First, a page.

JD Malat Gallery opens Physis, a solo exhibition by Spanish artist Luis Olaso

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JD Malat Gallery opens Physis, a solo exhibition by Spanish artist Luis Olaso
Spanish artist Luis Olaso opened his debut London show ‘Physis’ at JD Malat Gallery last night alongside Claudia Winkleman, designer Tina Harf and restaurateur Jean-Bernard Fernandez-Versini. Other guests included celebrity stylist Sascha Lilic, the managing director of Cartier Laurent Feniou, film producer Kris Thykier and philanthropist Nadya Abela.

LONDON.- JD Malat Gallery is presenting Physis, a solo exhibition by Spanish artist Luis Olaso, on display from 9 September until 9 October 2021.

Having exhibited in leading cultural hubs such as Spain, Finland, Japan, Portugal and the United States, Olaso is renowned for his expressive canvases depicting abstracted still-lifes. Physis marks Olaso’s very first solo exhibition in the UK and seeks to highlight Olaso’s role as a protagonist in the field of abstract art and underline the expressive possibilities of still-life painting.

Physis comprises eleven new mixed-media paintings, showing a colourful array of diverse and abstracted ‘compositions’ of objects, plants and organic shapes. The exhibition takes its name after ‘physis’, an ancient Greek philosophical and scientific term that denotes the principle of growth or change in nature. As an artist who seeks to let his paintings develop organically from the subconscious mind, Olaso understands Physis not only as a reflection of the natural forms in his work, but also as a beautiful metaphor for the evolutionary process behind his painting.

As Olaso highlights, “I consider all my work as a kind of continuous process of evolution, the elements, colours and shapes mutate spontaneously, and I don't know where they will go in the future.”

Gallery Founder, Jean-David Malat, remarked; “there is something new and exciting about Olaso’s paintings. I came across his work during Untitled Miami art fair and I was immediately captivated by the vibrancy of the colours and his unique expression of the age-old genre of ‘still-life’ painting. I have been following his work for a few years, it’s really special as there’s always a new element to discover and I am looking forward to sharing that with the public this September.”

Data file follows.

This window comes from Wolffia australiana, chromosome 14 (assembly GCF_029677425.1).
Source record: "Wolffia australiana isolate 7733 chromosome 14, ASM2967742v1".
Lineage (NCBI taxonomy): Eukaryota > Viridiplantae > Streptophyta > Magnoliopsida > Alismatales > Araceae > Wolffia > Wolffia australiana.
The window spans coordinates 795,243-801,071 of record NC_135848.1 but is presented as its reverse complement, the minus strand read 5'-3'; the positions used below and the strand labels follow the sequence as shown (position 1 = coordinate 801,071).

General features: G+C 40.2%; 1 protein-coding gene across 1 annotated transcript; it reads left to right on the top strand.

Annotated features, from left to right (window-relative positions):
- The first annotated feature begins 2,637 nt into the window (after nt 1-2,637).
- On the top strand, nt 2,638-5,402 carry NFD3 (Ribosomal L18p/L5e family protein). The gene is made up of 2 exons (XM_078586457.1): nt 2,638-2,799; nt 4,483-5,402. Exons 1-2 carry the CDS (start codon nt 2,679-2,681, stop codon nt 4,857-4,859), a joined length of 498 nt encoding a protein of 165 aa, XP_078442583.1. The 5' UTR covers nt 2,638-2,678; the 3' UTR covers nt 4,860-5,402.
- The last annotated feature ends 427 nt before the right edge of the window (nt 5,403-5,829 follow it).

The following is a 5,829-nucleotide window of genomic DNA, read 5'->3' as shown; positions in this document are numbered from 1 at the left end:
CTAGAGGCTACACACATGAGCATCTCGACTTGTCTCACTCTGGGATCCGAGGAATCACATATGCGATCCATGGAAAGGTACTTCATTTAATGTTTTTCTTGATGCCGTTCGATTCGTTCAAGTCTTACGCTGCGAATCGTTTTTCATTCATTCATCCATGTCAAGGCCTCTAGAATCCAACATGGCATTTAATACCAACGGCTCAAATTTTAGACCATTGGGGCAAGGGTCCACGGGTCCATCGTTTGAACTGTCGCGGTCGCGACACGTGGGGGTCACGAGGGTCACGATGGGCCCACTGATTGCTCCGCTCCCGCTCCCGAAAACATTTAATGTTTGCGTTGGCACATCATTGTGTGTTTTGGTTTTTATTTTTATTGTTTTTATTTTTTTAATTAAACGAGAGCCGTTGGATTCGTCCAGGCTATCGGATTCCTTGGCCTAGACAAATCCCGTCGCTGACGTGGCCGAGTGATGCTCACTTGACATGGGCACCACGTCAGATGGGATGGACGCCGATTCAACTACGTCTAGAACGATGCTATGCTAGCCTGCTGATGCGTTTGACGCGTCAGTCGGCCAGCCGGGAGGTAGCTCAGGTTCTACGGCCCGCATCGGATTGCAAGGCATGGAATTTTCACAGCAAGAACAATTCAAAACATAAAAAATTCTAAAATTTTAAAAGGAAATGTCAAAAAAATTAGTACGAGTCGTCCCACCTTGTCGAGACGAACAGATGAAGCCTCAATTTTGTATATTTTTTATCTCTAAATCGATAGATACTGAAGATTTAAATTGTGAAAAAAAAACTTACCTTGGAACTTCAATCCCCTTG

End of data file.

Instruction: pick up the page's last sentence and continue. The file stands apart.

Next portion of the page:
The paintings in this exhibition reference Olaso’s fondness for nature and his lived environment; he states his home is filled with plants, resembling a “jungle”. The influence of his home over his work seems most apparent when looking at the more refined forms of glasses and vases in paintings such as Composition with jug and wine glasses (2021) and Composition for three glasses and a bottle (2021). While it is natural to draw parallels between the ensembles of objects in Olaso’s work and the mimetic tradition of still-life painting, Olaso contrastingly seeks to move his painting away from an illustrative function and instead present an abstraction of forms based on his feelings, state of mind, and personal views.

Olaso states that he does not aim to depict objects, but rather sees the plants and objects as ‘protagonists’ in his paintings with an emotional presence. This is given his unique improvisational approach to painting. He divides his process into two parts: action and analysis. Firstly, he paints impulsively, creating shapes, spots, and colour plans. Secondly, he observes what he has created for hours, trying to analyse what does and does not work. In Olaso’s mind, this impulsive energy helps the work become fresher and more visceral, enabling a more effective and direct reach towards his internal feelings. As such, the still-life compositions are not depictions of his environment, but rather vibrant abstractions of his lived experience and his subconscious mind.

Although Olaso studied Fine Arts at the University of the Basque Country, he considers himself primarily self-taught: “I started painting almost as a form of personal therapy, without any professional pretensions.” He also cites Abstract Expressionists as key influences, most notably Willem de Kooning, due to his vibrant colour palette, and Jackson Pollock, in his search for accident and control. Additional influences include the San Francisco Bay Area Figurative Movement, especially Nathan Oliveira and Richard Diebenkorn, or Spanish artists that he had seen as a child in museums, such as Manolo Millares or Saura.

With this complex web of influences in mind, Olaso’s painterly process can be understood as a cathartic ritual that aids his quest to find the balance between accident, chaos and order. His unique approach to still-life painting through ‘action’ and ‘analysis’ not only highlights nature and objects as well-springs for expression, but also unveils the exciting process of evolution, or indeed, the ‘physis’, inherent in his practice. Bursting with colour and energy, Physis is an engaging debut solo exhibition that presents Olaso’s dynamic self-portrait and illuminates the expressive possibilities of change, development and growth.

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